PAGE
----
Paupers, Pupils, Princes, Titus 2. 11-14

For the grace of God that bringeth salvation hath appeared to all men, teaching us that, denying ungodliness and worldly lusts, we should live soberly, righteously, and godly, in this present world; looking for that blessed hope, and the glorious appearing of the great God and our Saviour Jesus Christ; who gave himself for us, that he might redeem us from all iniquity, and purify unto himself a peculiar people, zealous of good works.

In these verses we have two appearings mentioned. While there is a slight variation in the Greek words employed, it is from their root that we get our English word Epiphany. When these two appearings are considered, we find that there are at least nearly two thousand years between the past fulfilment of one and the future fulfilment of the other.


It is suggested that in the words For the grace of God, v. 11, we have our Lord as personifying the grace of God. This seems to be justified by the statement in John 1. 17, “grace and truth came”, whereas the law was given by Moses. This grace of God has brought salvation. Two facts are inferred here:

  1. salvation was needed,
  2. the need betrayed the penury of those for whom it is brought; hence the term “paupers”. This reminds us of the Gospel according to Isaiah, “he that hath no money … come, buy”, 55. 1. The currency of heaven which alone can buy this is found in James 2. 5, “rich in faith”.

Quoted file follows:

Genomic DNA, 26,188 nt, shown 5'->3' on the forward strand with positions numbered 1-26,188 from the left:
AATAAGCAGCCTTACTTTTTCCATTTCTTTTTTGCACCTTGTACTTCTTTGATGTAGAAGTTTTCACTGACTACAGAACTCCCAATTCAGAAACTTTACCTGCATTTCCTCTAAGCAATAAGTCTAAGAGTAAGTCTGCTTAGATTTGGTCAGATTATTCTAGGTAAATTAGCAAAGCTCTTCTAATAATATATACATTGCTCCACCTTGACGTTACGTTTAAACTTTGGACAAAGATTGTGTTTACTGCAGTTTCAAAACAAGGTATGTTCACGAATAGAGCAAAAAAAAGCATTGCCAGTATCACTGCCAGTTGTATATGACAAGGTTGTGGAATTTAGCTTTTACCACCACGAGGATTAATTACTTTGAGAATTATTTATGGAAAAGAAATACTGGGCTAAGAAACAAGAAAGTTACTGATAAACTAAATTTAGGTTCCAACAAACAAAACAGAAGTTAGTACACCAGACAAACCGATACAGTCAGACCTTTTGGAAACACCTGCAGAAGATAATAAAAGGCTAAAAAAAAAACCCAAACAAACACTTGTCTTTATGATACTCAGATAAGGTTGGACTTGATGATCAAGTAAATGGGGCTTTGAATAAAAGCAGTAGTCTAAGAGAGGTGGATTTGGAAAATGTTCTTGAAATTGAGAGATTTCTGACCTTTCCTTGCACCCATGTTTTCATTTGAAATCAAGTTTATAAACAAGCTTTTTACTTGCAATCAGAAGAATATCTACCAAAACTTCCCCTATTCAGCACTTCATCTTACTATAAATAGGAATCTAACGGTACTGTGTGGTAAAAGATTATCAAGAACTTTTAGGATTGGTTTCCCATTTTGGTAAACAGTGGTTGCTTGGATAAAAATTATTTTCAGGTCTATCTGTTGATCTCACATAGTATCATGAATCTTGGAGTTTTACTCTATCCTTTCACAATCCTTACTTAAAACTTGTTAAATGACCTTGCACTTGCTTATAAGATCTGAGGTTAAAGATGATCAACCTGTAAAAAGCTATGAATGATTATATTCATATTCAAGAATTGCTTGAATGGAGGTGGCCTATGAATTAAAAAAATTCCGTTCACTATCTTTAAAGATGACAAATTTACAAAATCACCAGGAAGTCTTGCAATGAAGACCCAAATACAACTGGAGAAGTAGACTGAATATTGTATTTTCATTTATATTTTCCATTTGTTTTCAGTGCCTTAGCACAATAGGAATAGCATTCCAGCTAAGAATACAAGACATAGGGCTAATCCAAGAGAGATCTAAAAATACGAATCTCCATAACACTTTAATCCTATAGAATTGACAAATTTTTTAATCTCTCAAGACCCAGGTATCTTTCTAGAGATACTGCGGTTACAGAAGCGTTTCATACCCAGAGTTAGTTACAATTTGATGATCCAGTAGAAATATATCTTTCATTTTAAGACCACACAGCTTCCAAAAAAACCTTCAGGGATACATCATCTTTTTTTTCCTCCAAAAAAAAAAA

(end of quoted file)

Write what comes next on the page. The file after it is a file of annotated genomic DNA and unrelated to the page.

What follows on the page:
The truth of Titus 2. 11 will be clearer if it is rendered, “the grace of God, that bringeth salvation to all men, hath appeared”. It is interesting to note that this particular word epiphaino is found in three other places, namely, Luke 1. 79 translated “to give light”, negatively in Acts 27. 20 “neither sun nor stars in many days appeared”, and again in Titus 3. 4.

It is important to see that the passage under consideration flows out of Paul’s exhortation to Titus regarding the instruction for Christian slaves. Verse 10 states “that they may adorn the doctrine of God our Saviour in all things”. We conclude that the “doctrine” is found in our passage, seeing that it starts with For. This doctrine therefore embraces for us deliverance as to the past, instruction as to the present, and prediction as to the future blessedness.


Those who enjoy by faith the salvation brought to them by grace are taught by the same grace. Thus such are brought into the school of God and so become “pupils”. When we examine verse 12 we find that there are five subjects in the divine curriculum. Negatively we are to deny

  1. ungodliness,
  2. worldly lusts or desires,

and positively to live

  1. soberly as to ourselves (selfward),
  2. righteously as to others (manward),
  3. godly as to our Saviour God.